27. Woodshedder commented on Oct 5

    Also, I don’t think the issue here is that everyone was expecting 150K+ jobs created.

    The issue is the trend. And the trend seems to show a decrease, month to month, in the number of jobs lost in manufacturing and construction. Sure it is only one data point.

    The numbers have been weak over the last three months, and they bear monitoring closely. However, the picture being painted is more of a soft landing than a recession.

  28. Steve Barry commented on Oct 5


    You are right about the laughs…they just had a woman on who said for every WS job lost, 3 more would be lost. Mark Haines, trying to make an outrageous remark, said, “we should thern keep all the fat cats employed”…the woman agreed with this! In other words, we should keep overpaid fat cats employed, even if they are making money selling questionable debt products, so that the economy can keep going.

  29. MikeW commented on Oct 5

    Fascinating how the payroll number tracks
    market conditions. I’m learning. I would
    have thought it worked the other way around.

  30. techy2468 commented on Oct 5

    steve… i wonder how many people are really employed in WS.

    maybe around 300k?? how does that compare to nationwide….i am sure its a peanut.

    but what if WS really falls into BS, CNBC will be almost non-existant….i guess thats what matters most.

  31. Ames Tiedeman commented on Oct 5

    If I have said it once I will say it a thousand times.

    The TRADE DEFICIT matters. We can talk about Adam Smith all day long and we can talk about creative destruction all night long. The bottom line is we are making too much overseas and not enough in America. Too many American companies have exported jobs. Look at the Steele Industry. In 1974, the last year the USA had a trade surplus, we employed nealry 600,000 in steele making. We now employ about 171,000 in this enterprise. Less than Japan. Trade matters. Trade deficits matter. When Greenspan called the Trade Defict primarily a finance issue, I nearly lost it. It is a jobs issue more than anything. We need to create more jobs in America. EDS is exporting 15,000 jobs to India. This is not good. This is job destruction. If every job that went away was replaced with an equal job I would bot be so concerned. The probem is we have way too much job destruction and not enough job creation. We need to move away from the NAFTA and WTO model.

  32. stormrunner commented on Oct 5

    ALL HAIL KING GEORGE!!!;_ylt=AogowOd2IDSfZrdXywVMblIE1vAI

    President Bush, whose job performance ratings on handling the economy have sagged in recent months, hailed the figures as “an indicator that this economy is a vibrant and strong economy for our country.”

    He cited the government’s revisions showing job gains in August — initially reported as a net loss of 4,000 payroll jobs — and said that it means “we’ve had 49 consecutive months of job creation, and that’s the longest uninterrupted job growth on record for our country.”

  33. Woodshedder commented on Oct 5

    Ames, do you consider the weak dollar to be an incentive to increase manufacturing jobs in the USA?

  34. Justin commented on Oct 5

    Something just isn’t right with this picture the banks are reporting massive losses yet the dow dreams on!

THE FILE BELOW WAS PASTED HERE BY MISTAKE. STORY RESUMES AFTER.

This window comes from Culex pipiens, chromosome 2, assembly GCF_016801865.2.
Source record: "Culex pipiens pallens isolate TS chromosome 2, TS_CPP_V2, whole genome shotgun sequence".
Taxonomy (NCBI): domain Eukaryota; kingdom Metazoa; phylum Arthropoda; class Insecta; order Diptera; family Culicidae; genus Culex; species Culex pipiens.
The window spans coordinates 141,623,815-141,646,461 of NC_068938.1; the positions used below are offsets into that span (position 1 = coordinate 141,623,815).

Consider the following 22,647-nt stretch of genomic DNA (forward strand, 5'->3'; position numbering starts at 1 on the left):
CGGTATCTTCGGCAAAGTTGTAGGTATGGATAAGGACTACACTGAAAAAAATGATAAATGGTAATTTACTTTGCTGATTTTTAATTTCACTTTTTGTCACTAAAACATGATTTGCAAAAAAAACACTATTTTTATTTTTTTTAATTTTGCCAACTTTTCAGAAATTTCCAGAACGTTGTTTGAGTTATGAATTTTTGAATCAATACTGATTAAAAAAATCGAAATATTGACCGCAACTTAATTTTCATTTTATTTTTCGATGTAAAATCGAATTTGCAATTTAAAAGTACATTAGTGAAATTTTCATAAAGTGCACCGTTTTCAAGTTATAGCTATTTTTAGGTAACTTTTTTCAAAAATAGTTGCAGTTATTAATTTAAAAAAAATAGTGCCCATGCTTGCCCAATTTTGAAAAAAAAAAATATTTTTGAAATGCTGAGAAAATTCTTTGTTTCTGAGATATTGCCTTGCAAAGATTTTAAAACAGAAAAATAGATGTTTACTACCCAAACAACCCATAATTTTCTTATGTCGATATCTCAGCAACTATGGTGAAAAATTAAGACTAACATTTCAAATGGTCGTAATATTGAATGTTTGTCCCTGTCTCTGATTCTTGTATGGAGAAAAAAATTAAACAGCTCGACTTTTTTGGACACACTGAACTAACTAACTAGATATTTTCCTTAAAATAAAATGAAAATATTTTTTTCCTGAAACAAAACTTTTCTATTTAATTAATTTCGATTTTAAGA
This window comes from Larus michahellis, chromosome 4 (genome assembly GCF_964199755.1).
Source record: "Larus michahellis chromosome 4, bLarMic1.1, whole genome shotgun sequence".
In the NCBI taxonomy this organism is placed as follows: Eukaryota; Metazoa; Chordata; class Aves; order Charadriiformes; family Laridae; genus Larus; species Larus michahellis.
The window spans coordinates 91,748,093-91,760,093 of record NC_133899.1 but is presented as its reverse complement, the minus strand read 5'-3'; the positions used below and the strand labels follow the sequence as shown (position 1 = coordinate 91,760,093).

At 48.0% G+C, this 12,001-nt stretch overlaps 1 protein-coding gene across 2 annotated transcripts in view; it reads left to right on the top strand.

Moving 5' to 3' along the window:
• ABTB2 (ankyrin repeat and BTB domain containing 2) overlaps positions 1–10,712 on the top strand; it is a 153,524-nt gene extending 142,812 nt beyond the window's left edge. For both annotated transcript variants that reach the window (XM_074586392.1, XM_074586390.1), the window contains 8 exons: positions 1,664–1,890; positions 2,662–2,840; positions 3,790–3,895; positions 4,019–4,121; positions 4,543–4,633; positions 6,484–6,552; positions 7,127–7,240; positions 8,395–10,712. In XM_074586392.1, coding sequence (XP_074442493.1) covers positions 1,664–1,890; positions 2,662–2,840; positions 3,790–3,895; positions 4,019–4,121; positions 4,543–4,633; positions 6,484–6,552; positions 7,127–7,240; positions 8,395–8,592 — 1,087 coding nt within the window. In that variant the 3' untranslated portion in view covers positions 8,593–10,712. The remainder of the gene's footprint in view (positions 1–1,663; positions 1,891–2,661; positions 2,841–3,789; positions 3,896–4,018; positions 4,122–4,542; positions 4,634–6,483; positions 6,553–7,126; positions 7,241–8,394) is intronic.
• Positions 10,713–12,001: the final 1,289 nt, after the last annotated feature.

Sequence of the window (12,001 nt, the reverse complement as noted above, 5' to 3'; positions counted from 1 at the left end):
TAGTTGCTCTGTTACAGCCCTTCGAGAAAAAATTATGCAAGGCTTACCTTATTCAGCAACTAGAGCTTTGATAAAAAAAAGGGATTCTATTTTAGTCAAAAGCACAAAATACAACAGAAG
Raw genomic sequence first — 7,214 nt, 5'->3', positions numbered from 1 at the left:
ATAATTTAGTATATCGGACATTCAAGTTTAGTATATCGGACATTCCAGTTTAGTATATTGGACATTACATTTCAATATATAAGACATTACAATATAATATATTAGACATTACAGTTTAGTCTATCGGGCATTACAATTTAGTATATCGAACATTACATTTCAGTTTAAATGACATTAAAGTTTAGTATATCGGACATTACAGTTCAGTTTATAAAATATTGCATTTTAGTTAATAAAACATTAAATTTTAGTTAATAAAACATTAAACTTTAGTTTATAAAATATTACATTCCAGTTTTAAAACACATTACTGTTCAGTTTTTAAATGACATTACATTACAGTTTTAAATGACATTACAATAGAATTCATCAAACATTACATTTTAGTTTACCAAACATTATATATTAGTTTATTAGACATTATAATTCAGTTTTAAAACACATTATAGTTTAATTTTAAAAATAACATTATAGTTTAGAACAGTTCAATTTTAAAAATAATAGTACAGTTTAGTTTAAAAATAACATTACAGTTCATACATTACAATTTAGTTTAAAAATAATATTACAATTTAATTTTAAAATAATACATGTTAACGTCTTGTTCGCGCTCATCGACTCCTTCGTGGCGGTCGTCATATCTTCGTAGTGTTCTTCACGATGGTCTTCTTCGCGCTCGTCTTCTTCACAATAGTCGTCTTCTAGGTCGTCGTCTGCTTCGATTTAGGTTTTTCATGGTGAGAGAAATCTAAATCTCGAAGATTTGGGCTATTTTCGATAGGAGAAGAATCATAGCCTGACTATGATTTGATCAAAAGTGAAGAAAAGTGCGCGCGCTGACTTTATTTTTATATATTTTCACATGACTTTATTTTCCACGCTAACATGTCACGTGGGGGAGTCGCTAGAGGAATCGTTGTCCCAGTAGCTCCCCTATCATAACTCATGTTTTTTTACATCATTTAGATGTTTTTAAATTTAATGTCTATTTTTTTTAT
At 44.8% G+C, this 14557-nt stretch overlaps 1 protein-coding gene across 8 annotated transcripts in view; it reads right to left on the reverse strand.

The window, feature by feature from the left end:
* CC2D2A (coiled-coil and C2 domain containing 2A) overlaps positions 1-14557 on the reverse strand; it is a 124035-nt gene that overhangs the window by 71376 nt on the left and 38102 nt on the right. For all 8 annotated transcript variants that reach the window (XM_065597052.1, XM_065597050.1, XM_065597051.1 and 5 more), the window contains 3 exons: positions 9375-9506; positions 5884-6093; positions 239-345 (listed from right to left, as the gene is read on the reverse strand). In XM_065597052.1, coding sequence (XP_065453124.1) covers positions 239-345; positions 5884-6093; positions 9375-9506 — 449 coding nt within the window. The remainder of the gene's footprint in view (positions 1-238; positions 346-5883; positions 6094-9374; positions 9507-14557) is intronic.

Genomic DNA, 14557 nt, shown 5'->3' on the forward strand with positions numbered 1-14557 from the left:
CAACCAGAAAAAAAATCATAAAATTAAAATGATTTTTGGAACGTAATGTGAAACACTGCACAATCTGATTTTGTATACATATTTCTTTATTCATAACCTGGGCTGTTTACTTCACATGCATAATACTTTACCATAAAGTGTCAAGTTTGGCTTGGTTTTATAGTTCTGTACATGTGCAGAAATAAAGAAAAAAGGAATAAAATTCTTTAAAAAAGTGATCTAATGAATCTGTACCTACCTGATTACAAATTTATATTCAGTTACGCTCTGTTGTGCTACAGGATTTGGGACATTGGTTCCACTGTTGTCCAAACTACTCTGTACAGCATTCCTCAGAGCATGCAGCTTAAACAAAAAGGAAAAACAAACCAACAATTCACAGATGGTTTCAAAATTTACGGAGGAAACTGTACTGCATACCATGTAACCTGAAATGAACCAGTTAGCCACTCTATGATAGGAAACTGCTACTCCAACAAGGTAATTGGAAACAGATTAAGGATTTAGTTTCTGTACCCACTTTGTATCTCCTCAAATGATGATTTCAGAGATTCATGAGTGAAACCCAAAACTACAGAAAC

35. John Badalian commented on Oct 5

    Barry – How many of the jobs created this September where courtesy of the BLS’ “net birth/death” adjustment?

    [BR: 17k

    Old Dr. Kurt Richebacher, the torchbearer of the Austrian School of Economics (that’s the play you pay School)stated in August 2006 that “Among the many absurdidities in American statistics, this definitely by far the worst… we are supposed to believe that during the past few years (the 2003-2006 timeframe)a limited number of new firms in the United States has created millions of jobs, while a huge army of existing firms is sacking labor.” From 2001 to date, the majority of jobs “created” in this country have been courtesy of the Model.

    Yes, I did take my meds this morning, but I find it rather funny when Dr. Richebacher states: “…the Monthly Situation Report… does not mention the existence of the whole model. The figures are published on a seperate “net birth/death” page, to which there is no reference in the text of the main report”. The Richebacher Letter, August 2006 Page 8.

    The old antifascist, economic contrarian died on August 24th at the age of 88. He’ll be missed!

  36. BDG123 commented on Oct 5

    I believe dollar is rallying because people might be figuring out what is really going on globally as opposed to what Fed Fund futures are saying. Contrary to popular opinion, dollar hasn’t broken any long term support and there is no fundamental reason for that to happen. If the crowd believes the Pound or Euro is a safe haven, I’d like to hear that argument. And, the GBP and EUR exchange rates are completele lunacy based on fundamentals that are deteriorating faster in Europe. In a world of uncertainty, the dollar is going to start getting alot more positive interest from smart money regardless of what the Fed does.

  37. Eric Davis commented on Oct 5

    This is like the best snow job ever…..

    How do you convince everyone and stop people from talking about how bad sub 100,000 jobs are..

    and it’s revised back up, no one notices that we are still sub 100K jobs.

    and everyone thinks that it’s good.

    Because sub 100K numbers for the past 3 months is good for the economy.

    As the stock market has weak volume rallies and high volume sell offs.

    Pay no attention to the man behind the curtain!!!!
    I Am OZ!!!
    but I digress.

    in a few months we find out that goldilocks has been held up like a marionette for months.

    The greatest shell game ever told.